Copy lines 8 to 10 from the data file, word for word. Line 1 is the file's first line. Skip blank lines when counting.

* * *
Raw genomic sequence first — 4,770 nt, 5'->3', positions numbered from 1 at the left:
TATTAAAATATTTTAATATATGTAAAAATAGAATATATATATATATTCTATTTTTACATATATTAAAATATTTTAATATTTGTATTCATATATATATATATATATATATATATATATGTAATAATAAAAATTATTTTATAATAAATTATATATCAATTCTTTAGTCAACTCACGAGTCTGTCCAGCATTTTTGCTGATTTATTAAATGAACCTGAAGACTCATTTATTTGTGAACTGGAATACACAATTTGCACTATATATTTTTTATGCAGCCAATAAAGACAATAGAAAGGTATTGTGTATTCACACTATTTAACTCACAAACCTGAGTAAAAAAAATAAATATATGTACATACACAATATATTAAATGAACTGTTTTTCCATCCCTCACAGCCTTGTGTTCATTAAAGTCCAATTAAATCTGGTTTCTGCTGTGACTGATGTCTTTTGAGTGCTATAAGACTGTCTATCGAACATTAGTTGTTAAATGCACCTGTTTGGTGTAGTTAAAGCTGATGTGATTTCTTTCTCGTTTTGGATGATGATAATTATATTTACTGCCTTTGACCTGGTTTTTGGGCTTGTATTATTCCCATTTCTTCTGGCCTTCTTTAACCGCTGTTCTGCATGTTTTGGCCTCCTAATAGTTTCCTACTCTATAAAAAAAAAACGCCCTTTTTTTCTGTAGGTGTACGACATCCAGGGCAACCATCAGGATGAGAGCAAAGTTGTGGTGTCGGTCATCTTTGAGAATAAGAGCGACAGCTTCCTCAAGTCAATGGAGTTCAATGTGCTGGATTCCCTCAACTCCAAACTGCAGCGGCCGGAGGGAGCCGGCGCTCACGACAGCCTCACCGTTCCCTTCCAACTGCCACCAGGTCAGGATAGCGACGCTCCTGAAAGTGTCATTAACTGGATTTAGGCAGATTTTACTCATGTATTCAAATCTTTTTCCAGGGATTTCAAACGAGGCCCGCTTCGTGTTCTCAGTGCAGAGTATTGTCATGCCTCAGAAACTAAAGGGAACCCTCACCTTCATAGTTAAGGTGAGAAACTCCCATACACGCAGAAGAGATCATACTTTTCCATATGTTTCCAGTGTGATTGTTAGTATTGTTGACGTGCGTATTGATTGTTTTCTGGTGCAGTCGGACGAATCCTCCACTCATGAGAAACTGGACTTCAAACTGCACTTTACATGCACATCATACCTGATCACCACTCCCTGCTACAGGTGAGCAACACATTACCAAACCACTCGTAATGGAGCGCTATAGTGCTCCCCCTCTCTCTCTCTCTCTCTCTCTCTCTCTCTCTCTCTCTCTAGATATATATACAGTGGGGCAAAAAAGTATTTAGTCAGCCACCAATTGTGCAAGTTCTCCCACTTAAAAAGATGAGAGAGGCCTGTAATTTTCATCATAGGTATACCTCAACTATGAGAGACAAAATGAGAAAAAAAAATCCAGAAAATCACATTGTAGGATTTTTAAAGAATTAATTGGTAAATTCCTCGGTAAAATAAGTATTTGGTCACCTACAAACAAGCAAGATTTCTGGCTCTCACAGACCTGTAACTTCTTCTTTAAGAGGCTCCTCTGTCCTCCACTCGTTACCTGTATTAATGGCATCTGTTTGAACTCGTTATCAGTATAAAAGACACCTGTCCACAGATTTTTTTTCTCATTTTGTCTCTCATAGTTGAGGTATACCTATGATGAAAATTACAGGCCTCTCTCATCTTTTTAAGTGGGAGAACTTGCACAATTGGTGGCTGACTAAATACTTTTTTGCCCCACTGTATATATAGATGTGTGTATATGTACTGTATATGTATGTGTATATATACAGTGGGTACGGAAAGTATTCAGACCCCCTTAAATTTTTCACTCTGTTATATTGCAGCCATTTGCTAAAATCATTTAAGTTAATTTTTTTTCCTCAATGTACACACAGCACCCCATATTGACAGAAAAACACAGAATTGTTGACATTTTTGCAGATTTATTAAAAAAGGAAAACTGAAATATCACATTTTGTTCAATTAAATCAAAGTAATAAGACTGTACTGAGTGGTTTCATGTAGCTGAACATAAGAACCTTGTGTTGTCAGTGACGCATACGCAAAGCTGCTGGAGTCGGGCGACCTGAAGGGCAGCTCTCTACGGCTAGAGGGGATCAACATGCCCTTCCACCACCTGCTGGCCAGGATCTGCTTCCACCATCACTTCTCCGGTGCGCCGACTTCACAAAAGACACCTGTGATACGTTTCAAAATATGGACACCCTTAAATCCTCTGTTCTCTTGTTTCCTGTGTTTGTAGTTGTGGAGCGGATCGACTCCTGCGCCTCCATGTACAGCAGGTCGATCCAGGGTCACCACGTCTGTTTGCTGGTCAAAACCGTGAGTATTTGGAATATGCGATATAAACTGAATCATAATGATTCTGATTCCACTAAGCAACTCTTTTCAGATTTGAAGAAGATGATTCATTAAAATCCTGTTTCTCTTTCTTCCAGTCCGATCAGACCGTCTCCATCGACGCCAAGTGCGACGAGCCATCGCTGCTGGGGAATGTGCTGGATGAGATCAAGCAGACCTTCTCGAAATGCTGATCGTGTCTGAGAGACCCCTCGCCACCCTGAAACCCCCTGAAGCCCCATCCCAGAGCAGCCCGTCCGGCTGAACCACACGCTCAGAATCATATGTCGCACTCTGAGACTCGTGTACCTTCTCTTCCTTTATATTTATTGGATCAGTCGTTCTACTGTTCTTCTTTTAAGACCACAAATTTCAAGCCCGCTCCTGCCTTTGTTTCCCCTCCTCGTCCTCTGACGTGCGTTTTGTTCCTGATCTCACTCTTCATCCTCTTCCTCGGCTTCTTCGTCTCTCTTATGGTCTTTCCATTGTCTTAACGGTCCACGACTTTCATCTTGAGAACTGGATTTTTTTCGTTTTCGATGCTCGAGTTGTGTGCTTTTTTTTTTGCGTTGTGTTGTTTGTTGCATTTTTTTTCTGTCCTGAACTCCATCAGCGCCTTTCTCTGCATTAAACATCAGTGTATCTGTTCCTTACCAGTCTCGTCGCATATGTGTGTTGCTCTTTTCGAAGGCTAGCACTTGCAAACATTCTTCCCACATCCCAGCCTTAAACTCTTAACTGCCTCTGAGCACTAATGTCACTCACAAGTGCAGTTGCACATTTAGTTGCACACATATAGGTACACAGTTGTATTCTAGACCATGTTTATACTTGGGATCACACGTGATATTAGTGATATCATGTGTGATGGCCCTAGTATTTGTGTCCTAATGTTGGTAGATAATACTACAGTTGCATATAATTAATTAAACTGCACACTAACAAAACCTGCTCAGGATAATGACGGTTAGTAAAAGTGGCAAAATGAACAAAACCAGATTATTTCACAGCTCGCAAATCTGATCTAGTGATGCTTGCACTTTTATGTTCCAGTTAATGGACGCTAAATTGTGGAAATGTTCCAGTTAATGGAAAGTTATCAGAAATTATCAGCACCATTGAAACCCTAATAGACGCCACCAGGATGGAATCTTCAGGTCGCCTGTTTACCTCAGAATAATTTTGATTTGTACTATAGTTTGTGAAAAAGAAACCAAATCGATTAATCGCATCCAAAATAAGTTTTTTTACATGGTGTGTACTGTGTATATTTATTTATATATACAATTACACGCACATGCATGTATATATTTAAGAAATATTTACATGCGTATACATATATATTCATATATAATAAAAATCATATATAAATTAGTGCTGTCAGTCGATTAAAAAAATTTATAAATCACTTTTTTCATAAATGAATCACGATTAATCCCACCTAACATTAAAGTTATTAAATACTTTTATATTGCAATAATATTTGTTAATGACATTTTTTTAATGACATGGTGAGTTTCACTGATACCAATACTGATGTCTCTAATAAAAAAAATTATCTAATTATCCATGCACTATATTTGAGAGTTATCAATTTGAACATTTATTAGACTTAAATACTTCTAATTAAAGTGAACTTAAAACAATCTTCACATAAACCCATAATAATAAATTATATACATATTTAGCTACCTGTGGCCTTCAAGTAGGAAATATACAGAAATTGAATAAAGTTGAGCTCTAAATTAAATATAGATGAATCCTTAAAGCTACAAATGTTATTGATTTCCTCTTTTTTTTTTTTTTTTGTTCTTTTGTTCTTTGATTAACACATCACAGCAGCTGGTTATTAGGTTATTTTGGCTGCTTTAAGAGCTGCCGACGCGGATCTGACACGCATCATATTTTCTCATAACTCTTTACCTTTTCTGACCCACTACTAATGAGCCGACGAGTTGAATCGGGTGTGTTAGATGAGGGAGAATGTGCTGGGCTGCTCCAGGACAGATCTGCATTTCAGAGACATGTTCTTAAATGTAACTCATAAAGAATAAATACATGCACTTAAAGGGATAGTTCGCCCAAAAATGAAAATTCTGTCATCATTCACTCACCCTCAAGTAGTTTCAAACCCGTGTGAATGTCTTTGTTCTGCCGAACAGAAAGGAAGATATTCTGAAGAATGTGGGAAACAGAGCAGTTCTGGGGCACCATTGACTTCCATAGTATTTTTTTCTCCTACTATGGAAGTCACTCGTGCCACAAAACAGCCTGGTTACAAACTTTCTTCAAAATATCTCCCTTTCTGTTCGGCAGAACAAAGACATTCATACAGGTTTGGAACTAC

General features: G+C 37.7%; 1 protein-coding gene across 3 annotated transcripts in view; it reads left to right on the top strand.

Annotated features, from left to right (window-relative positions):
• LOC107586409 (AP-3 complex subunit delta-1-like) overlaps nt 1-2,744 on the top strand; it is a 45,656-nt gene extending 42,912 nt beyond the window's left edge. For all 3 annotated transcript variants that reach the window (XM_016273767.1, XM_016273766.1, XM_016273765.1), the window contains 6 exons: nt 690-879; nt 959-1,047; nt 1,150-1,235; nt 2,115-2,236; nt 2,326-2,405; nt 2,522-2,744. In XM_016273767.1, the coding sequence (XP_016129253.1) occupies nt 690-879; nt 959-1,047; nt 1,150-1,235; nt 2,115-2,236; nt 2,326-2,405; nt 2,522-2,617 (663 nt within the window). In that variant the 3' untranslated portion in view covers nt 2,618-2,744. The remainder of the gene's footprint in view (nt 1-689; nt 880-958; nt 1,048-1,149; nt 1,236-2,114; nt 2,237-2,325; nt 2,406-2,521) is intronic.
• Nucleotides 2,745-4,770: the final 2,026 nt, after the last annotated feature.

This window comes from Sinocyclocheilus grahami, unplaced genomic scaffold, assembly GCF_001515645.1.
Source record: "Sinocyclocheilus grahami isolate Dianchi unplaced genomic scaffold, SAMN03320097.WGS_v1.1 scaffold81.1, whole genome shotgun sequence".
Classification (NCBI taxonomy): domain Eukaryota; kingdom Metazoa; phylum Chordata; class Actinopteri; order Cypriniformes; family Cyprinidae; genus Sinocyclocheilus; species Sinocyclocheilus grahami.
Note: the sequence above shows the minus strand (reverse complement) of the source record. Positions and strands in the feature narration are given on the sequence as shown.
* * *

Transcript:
Source record: "Sinocyclocheilus grahami isolate Dianchi unplaced genomic scaffold, SAMN03320097.WGS_v1.1 scaffold81.1, whole genome shotgun sequence".
Classification (NCBI taxonomy): domain Eukaryota; kingdom Metazoa; phylum Chordata; class Actinopteri; order Cypriniformes; family Cyprinidae; genus Sinocyclocheilus; species Sinocyclocheilus grahami.
Note: the sequence above shows the minus strand (reverse complement) of the source record. Positions and strands in the feature narration are given on the sequence as shown.